Tuesday, March 10, 2009

RE: Ukraine and Belarus in WWII.

Marek left the following comment in regard to "Ukraine and Belarus in WWII":

Stumbled across your site while doing a little research.

I'm sure that you know that Davies' major focus in his research is modern Poland. He has also done major research into what happened in the Kresy region of Poland (today located in Belarus and Ukraine). Its not surprise that he calls that region the centre of gravity of the second world war. I know it is for me.

I was also in Belarus this past summer and I can tell you that there are reminders of what happened during the war all over the place. But there are some major differences between Belarus and the Ukraine, and I can't really speak for that country.

The effects of what happened there during the war are still felt around the world. I am actually a descendant of a family deported out of Belarus.


Lawrence responds:

Hi, Marek.

Yes, I know. I was checking for histories on Poland recently and Davies' was the only one I found in English. And yes, he's covered some of the things you've said in his book No Simple Victory -- or perhaps that's what you were referring to.

I'd be interested in your comments about Russia, that is, about Belarus' relationship with Russia, if you have an opinion on that. I've read that of all the former SSRs, Belarus is on the best terms with Russia. Ukraine, I know, is at the other end of the spectrum. I don't know if it has the worst relations. Maybe Georgia has that title.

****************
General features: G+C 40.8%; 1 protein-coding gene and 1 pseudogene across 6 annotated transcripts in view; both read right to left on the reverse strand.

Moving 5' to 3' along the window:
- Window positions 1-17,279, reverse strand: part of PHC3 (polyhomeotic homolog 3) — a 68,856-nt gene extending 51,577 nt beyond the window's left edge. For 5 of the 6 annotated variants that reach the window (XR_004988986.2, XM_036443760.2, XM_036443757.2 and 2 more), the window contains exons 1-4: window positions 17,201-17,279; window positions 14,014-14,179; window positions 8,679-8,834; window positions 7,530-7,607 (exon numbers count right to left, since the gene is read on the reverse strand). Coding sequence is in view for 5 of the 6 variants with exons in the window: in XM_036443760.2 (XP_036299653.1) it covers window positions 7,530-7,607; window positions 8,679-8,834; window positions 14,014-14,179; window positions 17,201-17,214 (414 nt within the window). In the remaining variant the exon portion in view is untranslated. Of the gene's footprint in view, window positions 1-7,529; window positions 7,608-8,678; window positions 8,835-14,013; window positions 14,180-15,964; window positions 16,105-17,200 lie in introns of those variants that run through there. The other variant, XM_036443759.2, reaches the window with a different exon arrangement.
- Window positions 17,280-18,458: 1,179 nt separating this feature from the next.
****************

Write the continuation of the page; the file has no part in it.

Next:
1 comment:

Marek said...

Well, I am no expert on Belarusian and Russian relations, but I can tell you that so much of that relationship balances on Lukashenko. His agenda seems to be a continued Russification of Belarus. It looks like the only people who speak Belarusian are in the villages... and getting older every day.

I think if the opposition party ever had a chance of winning an election then we might be able to see Belarus becoming more of a bridge between East and West.

I visited the western region this past summer, which is the traditional Kresy region of Poland. Most of the ones that I spoke did not approve of Lukashenko and agreed with my understanding of the situation.

Ukraine and Russia have always had a little more of a rocky relationship. I think it is because Ukrainians have a much stronger national identity (which is something Belarus misses). Russia has always done its best to try and be the leader among the Slavic nations.